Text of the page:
I am a beginner. Recently I have looked at the computer-generated analysis of one of my games and I found a surprising recommendation. Why is it best to sacrifice my Queen in this situation, as the screenshot shows?

[FEN ""]
[StartPly "10"]

1. e4 e5 2. Qf3 c6 3. Bxc4 Nf6 4. d3 d6 5. Bg5 Bg4

enter image description here

  • 3
    Since you are a beginner, you probably did not see this trick which is fairly standard in this position: 1.Bxf6 Bxf3 2.Bxd8. "Normally" after this you are a figure up. Unfortunately, chess is all about details, and in exactly this position it backfires due to Bxg2. Still, memorize the pattern! – Hauke Reddmann Mar 24 at 8:15
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    If you are beginner, you should focus more on reading some good book and doing some tactics training. Also when engine tells you something - and you don't understand why - just make that move on analysis board and see what engine will say next - it would show you that at the end of exchanges white get material advantage by taking pawn on f7. – Drako Mar 24 at 8:26
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    Why don't you continue the computer line of play? – theonlygusti Mar 24 at 17:03
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    @HaukeReddmann After 6 Bxf6 Bxf3 7 Bxd8 Bxg2 8 Bg5 (or Ba5, Bh4) Bxh1 we must analyze further to see if the Bh1 can be trapped after 9 f3, 10 Kf2 etc. Black could also try 6 Bxf6 Qd7 (or Qc8), making it a Bishop-for-Knight trade after all. As Glorfindel noted, though, White could have won a pawn with 7 Qxg4 Nxg4 8 Bxd8 Kxd8 9 Bxf7; White also had the option of playing Bxf7+ on move 7 or 8. – Noam D. Elkies Mar 25 at 1:31
  • The biggest mistake was attempting the Scholar's Mate to begin with. – SecretAgentMan Mar 29 at 17:04

It's basically a trade. After you take the bishop, if the opponent takes your queen with the knight, then your bishop is no longer blocked by the knight and you can take their queen too. The advantage here is that after the trade, the opponent's king will have to take your bishop, and thus can no longer castle.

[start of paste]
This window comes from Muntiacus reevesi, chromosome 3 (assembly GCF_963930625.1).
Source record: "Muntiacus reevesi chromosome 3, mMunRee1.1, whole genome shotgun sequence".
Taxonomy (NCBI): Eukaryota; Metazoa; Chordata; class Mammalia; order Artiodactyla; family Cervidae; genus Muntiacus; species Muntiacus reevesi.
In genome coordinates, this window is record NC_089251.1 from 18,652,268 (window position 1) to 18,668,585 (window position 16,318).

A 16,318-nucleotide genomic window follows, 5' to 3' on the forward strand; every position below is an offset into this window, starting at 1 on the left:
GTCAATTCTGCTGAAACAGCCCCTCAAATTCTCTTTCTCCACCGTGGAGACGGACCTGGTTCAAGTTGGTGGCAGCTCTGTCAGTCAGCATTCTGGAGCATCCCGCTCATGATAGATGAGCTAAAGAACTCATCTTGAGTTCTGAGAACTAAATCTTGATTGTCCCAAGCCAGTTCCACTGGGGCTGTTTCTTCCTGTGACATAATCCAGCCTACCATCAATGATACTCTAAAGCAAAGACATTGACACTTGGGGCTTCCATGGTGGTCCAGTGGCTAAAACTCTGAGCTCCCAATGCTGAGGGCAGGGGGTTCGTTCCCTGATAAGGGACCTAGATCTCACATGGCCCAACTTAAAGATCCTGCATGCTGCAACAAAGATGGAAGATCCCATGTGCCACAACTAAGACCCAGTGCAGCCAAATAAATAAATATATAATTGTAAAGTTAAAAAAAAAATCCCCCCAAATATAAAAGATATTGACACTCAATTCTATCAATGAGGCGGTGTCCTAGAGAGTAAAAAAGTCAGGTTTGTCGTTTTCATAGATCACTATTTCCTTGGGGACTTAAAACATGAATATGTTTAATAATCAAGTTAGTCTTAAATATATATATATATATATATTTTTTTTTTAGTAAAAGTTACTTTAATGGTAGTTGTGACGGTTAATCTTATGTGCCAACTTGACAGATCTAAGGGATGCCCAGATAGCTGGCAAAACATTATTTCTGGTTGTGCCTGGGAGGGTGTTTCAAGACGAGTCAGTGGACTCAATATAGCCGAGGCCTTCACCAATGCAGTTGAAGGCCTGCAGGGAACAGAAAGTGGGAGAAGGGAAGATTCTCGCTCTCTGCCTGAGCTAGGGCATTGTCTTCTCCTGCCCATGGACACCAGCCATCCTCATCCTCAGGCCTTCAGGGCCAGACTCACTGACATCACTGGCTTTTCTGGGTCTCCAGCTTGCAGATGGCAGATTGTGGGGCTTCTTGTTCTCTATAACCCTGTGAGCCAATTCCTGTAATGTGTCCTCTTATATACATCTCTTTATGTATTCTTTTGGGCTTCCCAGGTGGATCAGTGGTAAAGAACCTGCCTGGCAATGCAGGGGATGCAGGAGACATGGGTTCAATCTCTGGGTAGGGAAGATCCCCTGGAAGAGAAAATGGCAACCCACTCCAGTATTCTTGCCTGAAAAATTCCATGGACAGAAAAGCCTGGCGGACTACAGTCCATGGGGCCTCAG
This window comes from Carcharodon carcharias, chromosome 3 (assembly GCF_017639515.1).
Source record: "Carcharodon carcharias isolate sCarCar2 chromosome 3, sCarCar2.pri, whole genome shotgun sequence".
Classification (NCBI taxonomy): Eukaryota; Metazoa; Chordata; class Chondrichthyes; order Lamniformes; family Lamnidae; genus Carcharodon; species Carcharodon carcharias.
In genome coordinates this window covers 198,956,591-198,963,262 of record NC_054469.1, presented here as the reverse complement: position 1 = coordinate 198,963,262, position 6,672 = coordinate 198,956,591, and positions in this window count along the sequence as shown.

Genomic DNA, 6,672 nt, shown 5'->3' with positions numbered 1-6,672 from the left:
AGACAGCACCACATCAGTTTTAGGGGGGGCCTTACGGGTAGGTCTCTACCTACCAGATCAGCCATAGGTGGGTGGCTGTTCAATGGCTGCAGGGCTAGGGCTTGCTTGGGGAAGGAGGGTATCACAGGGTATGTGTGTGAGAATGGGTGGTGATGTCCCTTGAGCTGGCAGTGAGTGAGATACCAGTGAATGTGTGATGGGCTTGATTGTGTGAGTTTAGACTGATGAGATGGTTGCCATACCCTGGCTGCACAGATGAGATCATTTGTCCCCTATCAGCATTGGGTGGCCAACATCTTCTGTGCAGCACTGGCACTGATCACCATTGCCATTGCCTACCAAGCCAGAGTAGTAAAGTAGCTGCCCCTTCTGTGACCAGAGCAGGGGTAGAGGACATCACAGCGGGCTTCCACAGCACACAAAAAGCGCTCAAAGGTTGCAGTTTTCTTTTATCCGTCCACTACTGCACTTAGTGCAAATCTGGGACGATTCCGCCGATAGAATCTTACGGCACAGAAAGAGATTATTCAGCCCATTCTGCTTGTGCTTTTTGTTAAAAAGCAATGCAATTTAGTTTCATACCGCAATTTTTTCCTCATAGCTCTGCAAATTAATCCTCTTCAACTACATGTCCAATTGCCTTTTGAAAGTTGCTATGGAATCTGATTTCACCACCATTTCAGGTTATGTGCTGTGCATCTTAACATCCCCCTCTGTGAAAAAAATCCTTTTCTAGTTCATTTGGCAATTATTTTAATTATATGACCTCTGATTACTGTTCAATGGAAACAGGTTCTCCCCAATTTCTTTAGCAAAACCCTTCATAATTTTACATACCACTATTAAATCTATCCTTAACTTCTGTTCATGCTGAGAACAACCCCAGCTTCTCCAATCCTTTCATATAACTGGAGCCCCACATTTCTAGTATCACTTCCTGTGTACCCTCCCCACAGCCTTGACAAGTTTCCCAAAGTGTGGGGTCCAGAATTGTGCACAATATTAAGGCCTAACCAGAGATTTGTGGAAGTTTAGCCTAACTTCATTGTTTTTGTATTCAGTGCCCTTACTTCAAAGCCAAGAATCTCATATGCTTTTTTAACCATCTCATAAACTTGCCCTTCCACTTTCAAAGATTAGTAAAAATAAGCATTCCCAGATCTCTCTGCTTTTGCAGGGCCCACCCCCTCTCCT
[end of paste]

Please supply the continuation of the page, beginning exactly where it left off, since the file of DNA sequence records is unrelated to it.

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    "...that after the trade, the opponent's king will have to take your bishop" why does the opponents king have to take the bishop? The bishop isn't threatening the king right? – BruceWayne Mar 24 at 17:29
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    @BruceWayne The opponent should take the bishop, otherwise the opponent is down an officer. It's a take-back. – Pål GD Mar 24 at 17:37
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    @PålGD ah ok. I figured it'd be better for black to take that bishop, but was curious if the king "had to take" it. Thanks! – BruceWayne Mar 24 at 17:37
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    But castling's not worth much anymore. One more trade of pieces and it's time to consider moving the king to the center. – Joshua Mar 24 at 18:08
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    @BruceWayne - this kind of concept of moves that you "have to" make (even though they're not required by the rules) is something I struggled with for a long time when I was first starting in chess. For example, if I was looking at some analysis where, for example, Black ended up down material or something, I would think "Why does Black have to do that? Why don't they just do something else that is better?" It was a long time before I realized the answer is usually, "If they don't play along the analysis line, everything else they might try is actually worse". – patbarron Mar 24 at 21:23

As @Ibrahim explains, you'll win the queen back, but after that White can even take the pawn on f7:

[FEN ""]
[StartPly "10"]

1. e4 e5 2. Qf3 c6 3. Bxc4 Nf6 4. d3 d6 5. Bg5 Bg4 6. Qxg4 Nxg4 7. Bxd8 Kxd8 8. Bxf7

and White is a pawn up.


The other answers already explain what's going on, but there's standard terminology for it:

This is not actually a sacrifice, merely a queen trade, because the knight is pinned against the black queen.


Then you can take f7 with bishop and you are one pawn up

  • 9
    Why are you simply repeating (which less details) what another answer is already saying? Please only add answers when they improve on or add to already existing answers. – John Coleman Mar 25 at 13:36

Material superiority does not always equate with winning. A myriad of games have been won by players with less point values on the board.

For the reason above, running an analysis may not show the advantage of a particular move until a dozen or so moves later.

  • 11
    Welcome to chess.se! Before posting an answer, please ensure that you are in fact answering the question posed, and consider how your answer improves upon existing answers. In particular, this answer could benefit from an example where the advantage is only apparent after a dozen moves; this certainly does not apply to the position given in the question. – Brian Drake Mar 25 at 3:28

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